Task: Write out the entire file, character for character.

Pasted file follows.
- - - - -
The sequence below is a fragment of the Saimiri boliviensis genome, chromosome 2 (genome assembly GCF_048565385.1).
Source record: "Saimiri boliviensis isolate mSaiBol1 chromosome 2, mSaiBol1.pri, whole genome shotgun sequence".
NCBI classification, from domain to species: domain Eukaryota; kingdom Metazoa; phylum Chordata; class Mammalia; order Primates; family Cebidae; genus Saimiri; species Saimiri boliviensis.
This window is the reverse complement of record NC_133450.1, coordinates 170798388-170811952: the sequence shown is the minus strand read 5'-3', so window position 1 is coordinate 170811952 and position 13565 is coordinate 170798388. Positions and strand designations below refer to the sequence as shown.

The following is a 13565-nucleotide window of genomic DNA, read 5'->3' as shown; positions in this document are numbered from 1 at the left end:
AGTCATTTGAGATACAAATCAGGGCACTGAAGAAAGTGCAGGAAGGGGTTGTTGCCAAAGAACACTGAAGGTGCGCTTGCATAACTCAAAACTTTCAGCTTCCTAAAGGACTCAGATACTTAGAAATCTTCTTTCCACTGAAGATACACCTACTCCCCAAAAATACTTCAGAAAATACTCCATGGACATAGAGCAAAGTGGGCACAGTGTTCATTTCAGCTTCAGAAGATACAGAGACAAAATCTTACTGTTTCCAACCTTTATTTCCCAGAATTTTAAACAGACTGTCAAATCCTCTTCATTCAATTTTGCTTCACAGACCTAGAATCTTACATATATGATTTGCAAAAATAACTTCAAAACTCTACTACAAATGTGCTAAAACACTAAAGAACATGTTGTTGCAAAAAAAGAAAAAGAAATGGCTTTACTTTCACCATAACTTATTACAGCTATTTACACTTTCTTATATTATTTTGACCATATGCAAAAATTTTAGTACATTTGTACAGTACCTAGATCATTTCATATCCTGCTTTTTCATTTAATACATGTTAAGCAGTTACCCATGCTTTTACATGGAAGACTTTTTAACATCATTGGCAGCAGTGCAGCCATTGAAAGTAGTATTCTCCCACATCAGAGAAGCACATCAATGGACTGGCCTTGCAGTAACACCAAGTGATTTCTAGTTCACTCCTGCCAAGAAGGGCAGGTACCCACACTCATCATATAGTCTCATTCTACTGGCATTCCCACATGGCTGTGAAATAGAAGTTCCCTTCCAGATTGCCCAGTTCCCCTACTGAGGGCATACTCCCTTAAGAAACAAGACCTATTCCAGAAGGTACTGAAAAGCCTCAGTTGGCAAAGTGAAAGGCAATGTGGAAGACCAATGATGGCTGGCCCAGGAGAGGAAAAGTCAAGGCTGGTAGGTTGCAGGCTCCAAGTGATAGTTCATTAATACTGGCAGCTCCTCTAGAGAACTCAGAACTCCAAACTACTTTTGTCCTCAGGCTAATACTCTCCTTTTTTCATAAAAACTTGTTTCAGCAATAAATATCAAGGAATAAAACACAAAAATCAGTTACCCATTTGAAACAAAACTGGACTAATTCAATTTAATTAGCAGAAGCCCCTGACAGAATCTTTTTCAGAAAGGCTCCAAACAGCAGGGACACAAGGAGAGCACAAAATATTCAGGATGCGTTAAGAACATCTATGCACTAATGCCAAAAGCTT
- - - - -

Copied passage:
The sequence below is a fragment of the Saimiri boliviensis genome, chromosome 2 (genome assembly GCF_048565385.1).
Source record: "Saimiri boliviensis isolate mSaiBol1 chromosome 2, mSaiBol1.pri, whole genome shotgun sequence".
NCBI classification, from domain to species: domain Eukaryota; kingdom Metazoa; phylum Chordata; class Mammalia; order Primates; family Cebidae; genus Saimiri; species Saimiri boliviensis.
This window is the reverse complement of record NC_133450.1, coordinates 170798388-170811952: the sequence shown is the minus strand read 5'-3', so window position 1 is coordinate 170811952 and position 13565 is coordinate 170798388. Positions and strand designations below refer to the sequence as shown.

The following is a 13565-nucleotide window of genomic DNA, read 5'->3' as shown; positions in this document are numbered from 1 at the left end:
AGTCATTTGAGATACAAATCAGGGCACTGAAGAAAGTGCAGGAAGGGGTTGTTGCCAAAGAACACTGAAGGTGCGCTTGCATAACTCAAAACTTTCAGCTTCCTAAAGGACTCAGATACTTAGAAATCTTCTTTCCACTGAAGATACACCTACTCCCCAAAAATACTTCAGAAAATACTCCATGGACATAGAGCAAAGTGGGCACAGTGTTCATTTCAGCTTCAGAAGATACAGAGACAAAATCTTACTGTTTCCAACCTTTATTTCCCAGAATTTTAAACAGACTGTCAAATCCTCTTCATTCAATTTTGCTTCACAGACCTAGAATCTTACATATATGATTTGCAAAAATAACTTCAAAACTCTACTACAAATGTGCTAAAACACTAAAGAACATGTTGTTGCAAAAAAAGAAAAAGAAATGGCTTTACTTTCACCATAACTTATTACAGCTATTTACACTTTCTTATATTATTTTGACCATATGCAAAAATTTTAGTACATTTGTACAGTACCTAGATCATTTCATATCCTGCTTTTTCATTTAATACATGTTAAGCAGTTACCCATGCTTTTACATGGAAGACTTTTTAACATCATTGGCAGCAGTGCAGCCATTGAAAGTAGTATTCTCCCACATCAGAGAAGCACATCAATGGACTGGCCTTGCAGTAACACCAAGTGATTTCTAGTTCACTCCTGCCAAGAAGGGCAGGTACCCACACTCATCATATAGTCTCATTCTACTGGCATTCCCACATGGCTGTGAAATAGAAGTTCCCTTCCAGATTGCCCAGTTCCCCTACTGAGGGCATACTCCCTTAAGAAACAAGACCTATTCCAGAAGGTACTGAAAAGCCTCAGTTGGCAAAGTGAAAGGCAATGTGGAAGACCAATGATGGCTGGCCCAGGAGAGGAAAAGTCAAGGCTGGTAGGTTGCAGGCTCCAAGTGATAGTTCATTAATACTGGCAGCTCCTCTAGAGAACTCAGAACTCCAAACTACTTTTGTCCTCAGGCTAATACTCTCCTTTTTTCATAAAAACTTGTTTCAGCAATAAATATCAAGGAATAAAACACAAAAATCAGTTACCCATTTGAAACAAAACTGGACTAATTCAATTTAATTAGCAGAAGCCCCTGACAGAATCTTTTTCAGAAAGGCTCCAAACAGCAGGGACACAAGGAGAGCACAAAATATTCAGGATGCGTTAAGAACATCTATGCACTAATGCCAAAAGCTT